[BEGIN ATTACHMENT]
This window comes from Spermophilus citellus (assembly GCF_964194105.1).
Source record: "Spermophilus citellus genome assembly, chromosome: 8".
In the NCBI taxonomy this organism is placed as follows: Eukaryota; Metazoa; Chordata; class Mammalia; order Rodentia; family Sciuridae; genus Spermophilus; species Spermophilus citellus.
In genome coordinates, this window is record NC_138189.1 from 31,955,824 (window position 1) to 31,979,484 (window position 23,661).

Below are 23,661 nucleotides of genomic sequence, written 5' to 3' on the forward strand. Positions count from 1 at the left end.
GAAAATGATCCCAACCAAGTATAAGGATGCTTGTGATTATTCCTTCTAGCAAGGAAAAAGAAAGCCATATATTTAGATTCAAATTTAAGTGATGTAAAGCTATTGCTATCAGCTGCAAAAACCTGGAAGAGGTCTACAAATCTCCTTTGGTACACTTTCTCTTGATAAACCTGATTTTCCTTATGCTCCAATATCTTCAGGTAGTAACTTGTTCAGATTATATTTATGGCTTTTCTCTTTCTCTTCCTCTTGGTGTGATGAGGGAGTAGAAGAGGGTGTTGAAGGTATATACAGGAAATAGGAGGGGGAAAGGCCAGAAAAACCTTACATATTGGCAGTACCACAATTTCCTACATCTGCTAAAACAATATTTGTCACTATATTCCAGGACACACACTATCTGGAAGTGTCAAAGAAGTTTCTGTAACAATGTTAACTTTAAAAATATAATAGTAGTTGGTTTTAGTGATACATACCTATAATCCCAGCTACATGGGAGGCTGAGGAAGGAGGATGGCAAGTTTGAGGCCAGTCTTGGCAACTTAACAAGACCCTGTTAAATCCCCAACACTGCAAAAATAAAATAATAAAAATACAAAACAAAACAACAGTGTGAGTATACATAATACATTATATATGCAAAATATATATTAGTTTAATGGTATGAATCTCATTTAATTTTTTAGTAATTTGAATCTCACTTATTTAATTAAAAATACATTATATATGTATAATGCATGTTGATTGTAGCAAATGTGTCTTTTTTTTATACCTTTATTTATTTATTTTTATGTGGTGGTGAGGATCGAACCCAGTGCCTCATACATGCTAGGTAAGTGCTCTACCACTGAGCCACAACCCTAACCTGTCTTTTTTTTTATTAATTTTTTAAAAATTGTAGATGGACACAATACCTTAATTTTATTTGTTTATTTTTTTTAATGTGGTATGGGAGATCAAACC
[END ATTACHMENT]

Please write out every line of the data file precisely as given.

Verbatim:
This window comes from Spermophilus citellus (assembly GCF_964194105.1).
Source record: "Spermophilus citellus genome assembly, chromosome: 8".
In the NCBI taxonomy this organism is placed as follows: Eukaryota; Metazoa; Chordata; class Mammalia; order Rodentia; family Sciuridae; genus Spermophilus; species Spermophilus citellus.
In genome coordinates, this window is record NC_138189.1 from 31,955,824 (window position 1) to 31,979,484 (window position 23,661).

Below are 23,661 nucleotides of genomic sequence, written 5' to 3' on the forward strand. Positions count from 1 at the left end.
GAAAATGATCCCAACCAAGTATAAGGATGCTTGTGATTATTCCTTCTAGCAAGGAAAAAGAAAGCCATATATTTAGATTCAAATTTAAGTGATGTAAAGCTATTGCTATCAGCTGCAAAAACCTGGAAGAGGTCTACAAATCTCCTTTGGTACACTTTCTCTTGATAAACCTGATTTTCCTTATGCTCCAATATCTTCAGGTAGTAACTTGTTCAGATTATATTTATGGCTTTTCTCTTTCTCTTCCTCTTGGTGTGATGAGGGAGTAGAAGAGGGTGTTGAAGGTATATACAGGAAATAGGAGGGGGAAAGGCCAGAAAAACCTTACATATTGGCAGTACCACAATTTCCTACATCTGCTAAAACAATATTTGTCACTATATTCCAGGACACACACTATCTGGAAGTGTCAAAGAAGTTTCTGTAACAATGTTAACTTTAAAAATATAATAGTAGTTGGTTTTAGTGATACATACCTATAATCCCAGCTACATGGGAGGCTGAGGAAGGAGGATGGCAAGTTTGAGGCCAGTCTTGGCAACTTAACAAGACCCTGTTAAATCCCCAACACTGCAAAAATAAAATAATAAAAATACAAAACAAAACAACAGTGTGAGTATACATAATACATTATATATGCAAAATATATATTAGTTTAATGGTATGAATCTCATTTAATTTTTTAGTAATTTGAATCTCACTTATTTAATTAAAAATACATTATATATGTATAATGCATGTTGATTGTAGCAAATGTGTCTTTTTTTTATACCTTTATTTATTTATTTTTATGTGGTGGTGAGGATCGAACCCAGTGCCTCATACATGCTAGGTAAGTGCTCTACCACTGAGCCACAACCCTAACCTGTCTTTTTTTTTATTAATTTTTTAAAAATTGTAGATGGACACAATACCTTAATTTTATTTGTTTATTTTTTTTAATGTGGTATGGGAGATCAAACC